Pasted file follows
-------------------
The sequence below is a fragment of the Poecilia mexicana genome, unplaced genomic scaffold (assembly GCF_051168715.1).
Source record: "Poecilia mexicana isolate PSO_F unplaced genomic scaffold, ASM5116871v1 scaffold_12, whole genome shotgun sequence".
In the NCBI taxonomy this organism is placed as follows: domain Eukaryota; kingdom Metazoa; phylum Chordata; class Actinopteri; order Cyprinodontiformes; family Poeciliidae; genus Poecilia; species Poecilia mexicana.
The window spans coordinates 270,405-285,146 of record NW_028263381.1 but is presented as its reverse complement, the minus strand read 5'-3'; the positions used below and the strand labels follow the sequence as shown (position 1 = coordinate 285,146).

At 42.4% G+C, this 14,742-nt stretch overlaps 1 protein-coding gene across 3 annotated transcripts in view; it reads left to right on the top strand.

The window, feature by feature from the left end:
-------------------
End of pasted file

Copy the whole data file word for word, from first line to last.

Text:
The sequence below is a fragment of the Poecilia mexicana genome, unplaced genomic scaffold (assembly GCF_051168715.1).
Source record: "Poecilia mexicana isolate PSO_F unplaced genomic scaffold, ASM5116871v1 scaffold_12, whole genome shotgun sequence".
In the NCBI taxonomy this organism is placed as follows: domain Eukaryota; kingdom Metazoa; phylum Chordata; class Actinopteri; order Cyprinodontiformes; family Poeciliidae; genus Poecilia; species Poecilia mexicana.
The window spans coordinates 270,405-285,146 of record NW_028263381.1 but is presented as its reverse complement, the minus strand read 5'-3'; the positions used below and the strand labels follow the sequence as shown (position 1 = coordinate 285,146).

At 42.4% G+C, this 14,742-nt stretch overlaps 1 protein-coding gene across 3 annotated transcripts in view; it reads left to right on the top strand.

The window, feature by feature from the left end: